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Endress+Hauser meets highest cyber security standard

IEC 62443-4-1 certification demonstrates product development in line with highest security requirements

With its certification, TÜV Rheinland has confirmed that the product development processes and product life cycles at Endress+Hauser meet the IEC 62443-4-1 international industry standard for cyber security. By adhering to this certified guideline, the company ensures that its products contribute to the reliability and security of its customers’ plants.

Measurement instruments and components from Endress+Hauser make certain that numerous process engineering systems around the world operate securely and reliably. For industrial plants and Industrial Internet of Things (IIoT) environments, cybersecurity is becoming a growing focus. With networking and connectivity becoming increasingly prevalent, it’s imperative that companies protect their production systems and automation technology from unauthorized access.

To optimally protect its customers’ production systems, Endress+Hauser lays the foundation for secure operation as early as the planning and development phases of its products and services. In March, TÜV Rheinland, one of the world’s leading testing service providers, issued a certification in line with the IEC 62443-4-1 norm confirming that this product development process, as well as the product life cycle, meets the highest international standards.

“This is a testament to the quality of our work, which we are extremely pleased about,” says Mirko Brcic, Product Security Officer at Endress+Hauser. “In light of ongoing technical advances – you only have to think about the advanced physical layer or IIoT products – for us it’s very important that we not only accelerate digitalization but continue to safeguard the security of our instruments and software at the same pace.”

Stringent requirements for automation technology

By aligning the processes with IEC 62443-4-1, among other things Endress+Hauser ensures that products are developed from the beginning with all security requirements in mind and that the components it delivers pose no risks. Added to that are other measures such as code analyses and reviews, penetration tests and the installation of security updates. A total of eight different areas define what a secure product development process should look like:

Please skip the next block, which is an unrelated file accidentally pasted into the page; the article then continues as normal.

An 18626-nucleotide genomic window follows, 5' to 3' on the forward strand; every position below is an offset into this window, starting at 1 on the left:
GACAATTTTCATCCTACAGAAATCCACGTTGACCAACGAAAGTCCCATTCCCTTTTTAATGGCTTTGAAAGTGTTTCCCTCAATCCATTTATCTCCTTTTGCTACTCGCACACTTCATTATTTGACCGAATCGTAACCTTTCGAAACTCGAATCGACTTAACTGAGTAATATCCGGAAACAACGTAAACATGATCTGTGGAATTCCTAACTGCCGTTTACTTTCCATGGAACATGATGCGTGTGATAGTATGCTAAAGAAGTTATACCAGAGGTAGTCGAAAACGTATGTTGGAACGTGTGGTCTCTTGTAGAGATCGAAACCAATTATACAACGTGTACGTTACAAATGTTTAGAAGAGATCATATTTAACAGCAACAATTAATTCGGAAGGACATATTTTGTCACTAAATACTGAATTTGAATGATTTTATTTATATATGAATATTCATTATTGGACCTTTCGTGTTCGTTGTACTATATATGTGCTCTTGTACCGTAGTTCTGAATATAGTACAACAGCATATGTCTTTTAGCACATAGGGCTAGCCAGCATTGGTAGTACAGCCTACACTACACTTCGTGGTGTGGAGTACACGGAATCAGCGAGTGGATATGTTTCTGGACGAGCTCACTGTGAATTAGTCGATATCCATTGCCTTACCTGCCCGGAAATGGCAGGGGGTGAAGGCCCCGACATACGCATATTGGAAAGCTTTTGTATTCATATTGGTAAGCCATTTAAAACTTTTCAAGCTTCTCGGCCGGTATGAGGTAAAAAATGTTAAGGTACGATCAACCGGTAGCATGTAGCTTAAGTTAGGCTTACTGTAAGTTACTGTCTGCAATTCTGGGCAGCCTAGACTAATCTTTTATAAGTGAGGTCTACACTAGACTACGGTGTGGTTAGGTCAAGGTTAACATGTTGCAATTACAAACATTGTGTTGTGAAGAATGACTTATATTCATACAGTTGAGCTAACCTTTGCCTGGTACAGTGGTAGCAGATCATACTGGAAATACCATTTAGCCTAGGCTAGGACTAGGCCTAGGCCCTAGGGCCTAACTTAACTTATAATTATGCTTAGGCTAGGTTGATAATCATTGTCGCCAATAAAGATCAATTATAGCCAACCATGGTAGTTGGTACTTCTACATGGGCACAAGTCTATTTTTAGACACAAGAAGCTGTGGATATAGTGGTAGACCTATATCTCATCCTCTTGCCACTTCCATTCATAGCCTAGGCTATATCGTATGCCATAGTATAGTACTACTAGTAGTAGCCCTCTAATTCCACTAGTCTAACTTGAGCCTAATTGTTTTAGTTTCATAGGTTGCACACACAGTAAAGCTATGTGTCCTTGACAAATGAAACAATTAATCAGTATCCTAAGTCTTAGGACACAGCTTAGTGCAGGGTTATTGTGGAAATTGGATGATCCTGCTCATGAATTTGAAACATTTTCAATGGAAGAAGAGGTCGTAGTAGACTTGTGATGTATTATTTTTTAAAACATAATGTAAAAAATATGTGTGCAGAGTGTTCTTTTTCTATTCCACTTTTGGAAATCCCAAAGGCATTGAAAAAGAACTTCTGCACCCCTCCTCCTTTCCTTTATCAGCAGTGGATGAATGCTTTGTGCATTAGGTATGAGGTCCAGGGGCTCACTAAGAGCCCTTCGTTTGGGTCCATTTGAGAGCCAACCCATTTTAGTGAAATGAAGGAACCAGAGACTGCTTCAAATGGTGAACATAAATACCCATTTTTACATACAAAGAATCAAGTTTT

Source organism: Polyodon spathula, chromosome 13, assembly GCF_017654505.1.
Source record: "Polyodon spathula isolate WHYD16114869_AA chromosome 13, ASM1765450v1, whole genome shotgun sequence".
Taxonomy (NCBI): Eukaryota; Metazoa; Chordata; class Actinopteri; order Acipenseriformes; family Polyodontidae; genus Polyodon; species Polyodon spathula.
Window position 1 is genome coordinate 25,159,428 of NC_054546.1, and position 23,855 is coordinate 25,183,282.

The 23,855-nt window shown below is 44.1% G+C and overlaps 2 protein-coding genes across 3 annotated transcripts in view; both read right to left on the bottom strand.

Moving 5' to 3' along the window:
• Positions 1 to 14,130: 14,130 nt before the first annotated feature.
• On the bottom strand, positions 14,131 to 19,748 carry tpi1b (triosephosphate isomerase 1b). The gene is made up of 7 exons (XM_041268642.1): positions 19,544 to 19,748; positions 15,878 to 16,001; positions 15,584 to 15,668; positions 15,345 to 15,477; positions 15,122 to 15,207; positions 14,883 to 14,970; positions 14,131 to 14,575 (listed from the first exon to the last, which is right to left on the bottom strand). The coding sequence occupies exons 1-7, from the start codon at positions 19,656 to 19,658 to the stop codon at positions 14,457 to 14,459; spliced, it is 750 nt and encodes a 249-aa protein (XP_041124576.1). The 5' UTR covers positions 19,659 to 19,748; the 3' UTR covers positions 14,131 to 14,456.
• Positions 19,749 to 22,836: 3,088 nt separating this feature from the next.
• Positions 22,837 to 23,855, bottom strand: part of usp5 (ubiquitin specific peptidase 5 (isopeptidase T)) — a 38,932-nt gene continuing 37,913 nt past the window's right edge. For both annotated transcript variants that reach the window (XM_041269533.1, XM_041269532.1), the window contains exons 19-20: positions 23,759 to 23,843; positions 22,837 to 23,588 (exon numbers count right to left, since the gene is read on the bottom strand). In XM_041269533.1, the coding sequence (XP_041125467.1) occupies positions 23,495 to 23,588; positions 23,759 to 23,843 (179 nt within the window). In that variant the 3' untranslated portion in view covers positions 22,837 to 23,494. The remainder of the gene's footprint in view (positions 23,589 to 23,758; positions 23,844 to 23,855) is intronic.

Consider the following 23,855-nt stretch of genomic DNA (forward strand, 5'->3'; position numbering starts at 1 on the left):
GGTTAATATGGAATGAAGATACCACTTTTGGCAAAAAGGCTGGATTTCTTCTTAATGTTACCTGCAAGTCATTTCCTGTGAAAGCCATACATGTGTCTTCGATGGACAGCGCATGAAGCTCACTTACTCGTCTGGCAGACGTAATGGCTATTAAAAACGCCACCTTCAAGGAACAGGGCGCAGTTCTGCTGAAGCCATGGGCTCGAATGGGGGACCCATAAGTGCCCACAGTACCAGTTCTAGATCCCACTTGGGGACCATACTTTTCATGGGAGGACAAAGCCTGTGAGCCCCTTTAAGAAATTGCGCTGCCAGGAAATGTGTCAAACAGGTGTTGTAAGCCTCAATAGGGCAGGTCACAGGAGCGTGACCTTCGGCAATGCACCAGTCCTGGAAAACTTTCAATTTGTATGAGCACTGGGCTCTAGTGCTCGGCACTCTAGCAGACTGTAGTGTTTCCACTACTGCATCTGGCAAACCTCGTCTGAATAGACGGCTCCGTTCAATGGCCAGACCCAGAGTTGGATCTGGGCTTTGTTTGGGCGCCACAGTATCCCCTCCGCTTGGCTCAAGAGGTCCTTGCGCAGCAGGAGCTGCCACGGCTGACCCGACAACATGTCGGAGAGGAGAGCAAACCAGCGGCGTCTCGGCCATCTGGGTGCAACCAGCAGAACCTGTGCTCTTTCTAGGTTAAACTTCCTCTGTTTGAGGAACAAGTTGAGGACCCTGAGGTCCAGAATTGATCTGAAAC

• Security management

  • Security requirements specification

  • Secure design guidelines

  • Secure implementation guidelines

  • Verification and validation of security properties

  • Vulnerabilities management

  • Creation and publication of security updates

  • Security product documentation

Strong capacity for innovation

“With IEC 62443-4-1, a proven certification standard in industrial automation, we ensure that all employees involved in these internal processes are working at the same level of security. That allows us to lay the cornerstone to be able to offer high-quality measurement, automation and IIoT products for connected production environments, now and in the future,” adds Mirko Brcic.

Endress+Hauser has a long tradition of investing in innovation. Last year the IETF recommended for standardization the innovative CPace security technology developed by Endress+Hauser, which provides password-protected instrument access. Patent applications are regularly at high levels as well. The Group currently boasts a portfolio of 8,900 patents and patent filings.

Endress+Hauser product security ©Endress+Hauser

By adhering to this certified guideline, the company ensures that its products contribute to the reliability and security of its customers’ plants.

Mirko Brcic ©Endress+Hauser

Mirko Brcic, Product Security Officer at Endress+Hauser.

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